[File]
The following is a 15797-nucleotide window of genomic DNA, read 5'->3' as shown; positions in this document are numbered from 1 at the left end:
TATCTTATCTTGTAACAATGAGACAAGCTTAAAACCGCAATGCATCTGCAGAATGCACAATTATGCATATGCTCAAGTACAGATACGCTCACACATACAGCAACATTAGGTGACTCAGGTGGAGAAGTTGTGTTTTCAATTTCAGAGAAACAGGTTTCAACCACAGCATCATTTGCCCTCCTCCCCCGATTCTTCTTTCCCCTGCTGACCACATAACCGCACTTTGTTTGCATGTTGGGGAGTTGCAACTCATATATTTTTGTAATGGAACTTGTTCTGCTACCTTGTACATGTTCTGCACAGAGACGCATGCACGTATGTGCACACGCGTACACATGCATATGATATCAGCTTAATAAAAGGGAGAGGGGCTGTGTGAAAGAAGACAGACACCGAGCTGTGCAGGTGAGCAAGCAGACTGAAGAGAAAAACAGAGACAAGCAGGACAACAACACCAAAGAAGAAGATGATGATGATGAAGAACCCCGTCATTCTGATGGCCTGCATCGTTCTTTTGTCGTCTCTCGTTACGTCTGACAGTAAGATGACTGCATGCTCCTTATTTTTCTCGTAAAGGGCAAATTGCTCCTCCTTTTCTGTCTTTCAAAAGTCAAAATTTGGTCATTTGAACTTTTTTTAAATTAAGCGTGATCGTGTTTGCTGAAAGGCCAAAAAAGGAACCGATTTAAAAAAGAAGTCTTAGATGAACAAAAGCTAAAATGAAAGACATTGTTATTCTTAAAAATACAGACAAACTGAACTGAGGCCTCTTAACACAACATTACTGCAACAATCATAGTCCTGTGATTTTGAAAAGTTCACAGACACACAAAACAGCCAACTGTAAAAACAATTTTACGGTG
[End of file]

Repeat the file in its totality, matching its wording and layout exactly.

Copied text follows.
The following is a 15797-nucleotide window of genomic DNA, read 5'->3' as shown; positions in this document are numbered from 1 at the left end:
TATCTTATCTTGTAACAATGAGACAAGCTTAAAACCGCAATGCATCTGCAGAATGCACAATTATGCATATGCTCAAGTACAGATACGCTCACACATACAGCAACATTAGGTGACTCAGGTGGAGAAGTTGTGTTTTCAATTTCAGAGAAACAGGTTTCAACCACAGCATCATTTGCCCTCCTCCCCCGATTCTTCTTTCCCCTGCTGACCACATAACCGCACTTTGTTTGCATGTTGGGGAGTTGCAACTCATATATTTTTGTAATGGAACTTGTTCTGCTACCTTGTACATGTTCTGCACAGAGACGCATGCACGTATGTGCACACGCGTACACATGCATATGATATCAGCTTAATAAAAGGGAGAGGGGCTGTGTGAAAGAAGACAGACACCGAGCTGTGCAGGTGAGCAAGCAGACTGAAGAGAAAAACAGAGACAAGCAGGACAACAACACCAAAGAAGAAGATGATGATGATGAAGAACCCCGTCATTCTGATGGCCTGCATCGTTCTTTTGTCGTCTCTCGTTACGTCTGACAGTAAGATGACTGCATGCTCCTTATTTTTCTCGTAAAGGGCAAATTGCTCCTCCTTTTCTGTCTTTCAAAAGTCAAAATTTGGTCATTTGAACTTTTTTTAAATTAAGCGTGATCGTGTTTGCTGAAAGGCCAAAAAAGGAACCGATTTAAAAAAGAAGTCTTAGATGAACAAAAGCTAAAATGAAAGACATTGTTATTCTTAAAAATACAGACAAACTGAACTGAGGCCTCTTAACACAACATTACTGCAACAATCATAGTCCTGTGATTTTGAAAAGTTCACAGACACACAAAACAGCCAACTGTAAAAACAATTTTACGGTG